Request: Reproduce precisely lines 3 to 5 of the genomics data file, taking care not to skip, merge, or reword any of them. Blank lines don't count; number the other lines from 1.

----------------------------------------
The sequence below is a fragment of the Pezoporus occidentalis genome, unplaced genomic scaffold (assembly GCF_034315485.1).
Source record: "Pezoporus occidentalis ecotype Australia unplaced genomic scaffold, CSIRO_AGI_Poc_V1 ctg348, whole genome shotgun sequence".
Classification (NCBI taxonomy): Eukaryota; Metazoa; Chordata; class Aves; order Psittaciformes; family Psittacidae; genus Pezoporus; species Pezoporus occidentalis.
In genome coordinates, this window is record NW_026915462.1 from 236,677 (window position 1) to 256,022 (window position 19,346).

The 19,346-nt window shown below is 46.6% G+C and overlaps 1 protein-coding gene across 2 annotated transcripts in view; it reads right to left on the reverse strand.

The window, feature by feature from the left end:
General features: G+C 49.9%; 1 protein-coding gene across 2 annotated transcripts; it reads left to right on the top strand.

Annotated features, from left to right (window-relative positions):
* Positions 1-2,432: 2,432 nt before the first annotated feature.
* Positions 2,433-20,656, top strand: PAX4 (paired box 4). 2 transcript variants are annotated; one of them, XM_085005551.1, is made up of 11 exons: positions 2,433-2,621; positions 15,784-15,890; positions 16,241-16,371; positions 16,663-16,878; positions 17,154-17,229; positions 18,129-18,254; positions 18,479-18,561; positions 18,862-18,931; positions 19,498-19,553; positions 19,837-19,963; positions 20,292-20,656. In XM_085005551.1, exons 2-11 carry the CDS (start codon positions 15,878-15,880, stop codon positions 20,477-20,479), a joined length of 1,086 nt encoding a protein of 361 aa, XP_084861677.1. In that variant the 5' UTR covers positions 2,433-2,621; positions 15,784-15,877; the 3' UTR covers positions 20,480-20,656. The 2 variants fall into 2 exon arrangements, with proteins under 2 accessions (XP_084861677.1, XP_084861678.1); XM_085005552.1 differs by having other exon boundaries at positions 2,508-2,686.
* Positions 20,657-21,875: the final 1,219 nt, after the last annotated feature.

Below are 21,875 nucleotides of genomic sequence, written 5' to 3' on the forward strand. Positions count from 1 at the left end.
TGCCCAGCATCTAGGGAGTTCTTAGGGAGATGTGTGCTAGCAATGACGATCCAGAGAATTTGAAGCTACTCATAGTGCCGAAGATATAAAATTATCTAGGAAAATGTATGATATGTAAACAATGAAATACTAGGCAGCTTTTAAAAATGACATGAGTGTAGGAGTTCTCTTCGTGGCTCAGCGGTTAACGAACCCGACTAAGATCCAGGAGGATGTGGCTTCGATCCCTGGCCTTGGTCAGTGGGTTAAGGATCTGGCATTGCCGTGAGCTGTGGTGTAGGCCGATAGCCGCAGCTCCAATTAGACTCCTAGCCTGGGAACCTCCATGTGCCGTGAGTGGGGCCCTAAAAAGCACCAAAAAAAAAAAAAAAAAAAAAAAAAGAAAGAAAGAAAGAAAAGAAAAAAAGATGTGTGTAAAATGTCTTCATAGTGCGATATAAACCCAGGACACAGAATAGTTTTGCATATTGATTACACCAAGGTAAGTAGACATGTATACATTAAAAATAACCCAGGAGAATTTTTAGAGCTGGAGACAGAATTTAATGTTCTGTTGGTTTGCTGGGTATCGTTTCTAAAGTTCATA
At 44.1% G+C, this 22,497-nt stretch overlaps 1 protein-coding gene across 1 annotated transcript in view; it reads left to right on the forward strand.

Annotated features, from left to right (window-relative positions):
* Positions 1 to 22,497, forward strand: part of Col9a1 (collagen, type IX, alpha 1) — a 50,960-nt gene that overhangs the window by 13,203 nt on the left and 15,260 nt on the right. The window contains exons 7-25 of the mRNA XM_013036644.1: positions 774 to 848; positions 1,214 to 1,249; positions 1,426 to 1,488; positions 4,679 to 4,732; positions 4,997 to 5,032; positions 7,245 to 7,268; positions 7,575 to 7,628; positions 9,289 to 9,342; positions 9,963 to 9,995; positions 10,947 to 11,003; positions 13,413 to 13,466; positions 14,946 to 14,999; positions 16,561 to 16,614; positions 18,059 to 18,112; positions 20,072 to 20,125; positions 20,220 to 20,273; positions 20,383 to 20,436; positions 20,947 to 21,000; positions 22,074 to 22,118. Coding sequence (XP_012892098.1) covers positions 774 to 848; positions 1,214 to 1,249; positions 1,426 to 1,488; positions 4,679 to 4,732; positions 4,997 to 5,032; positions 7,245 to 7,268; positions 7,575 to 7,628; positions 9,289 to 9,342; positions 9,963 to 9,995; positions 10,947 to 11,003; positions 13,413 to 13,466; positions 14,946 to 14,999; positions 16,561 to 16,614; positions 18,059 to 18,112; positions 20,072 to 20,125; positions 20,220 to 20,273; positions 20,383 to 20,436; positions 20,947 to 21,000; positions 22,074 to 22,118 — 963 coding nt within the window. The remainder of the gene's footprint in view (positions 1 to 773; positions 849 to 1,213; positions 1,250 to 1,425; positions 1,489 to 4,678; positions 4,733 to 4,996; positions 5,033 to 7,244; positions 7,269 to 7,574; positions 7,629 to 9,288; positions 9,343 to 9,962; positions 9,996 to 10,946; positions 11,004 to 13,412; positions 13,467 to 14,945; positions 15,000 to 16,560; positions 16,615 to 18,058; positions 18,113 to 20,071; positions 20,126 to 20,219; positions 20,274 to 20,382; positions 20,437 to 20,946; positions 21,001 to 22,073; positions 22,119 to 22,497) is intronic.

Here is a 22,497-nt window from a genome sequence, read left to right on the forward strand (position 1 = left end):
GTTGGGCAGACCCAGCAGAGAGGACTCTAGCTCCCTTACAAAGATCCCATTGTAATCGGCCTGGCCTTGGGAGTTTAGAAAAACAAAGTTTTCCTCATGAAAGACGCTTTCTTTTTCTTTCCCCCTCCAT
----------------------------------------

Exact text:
Classification (NCBI taxonomy): Eukaryota; Metazoa; Chordata; class Aves; order Psittaciformes; family Psittacidae; genus Pezoporus; species Pezoporus occidentalis.
In genome coordinates, this window is record NW_026915462.1 from 236,677 (window position 1) to 256,022 (window position 19,346).

The 19,346-nt window shown below is 46.6% G+C and overlaps 1 protein-coding gene across 2 annotated transcripts in view; it reads right to left on the reverse strand.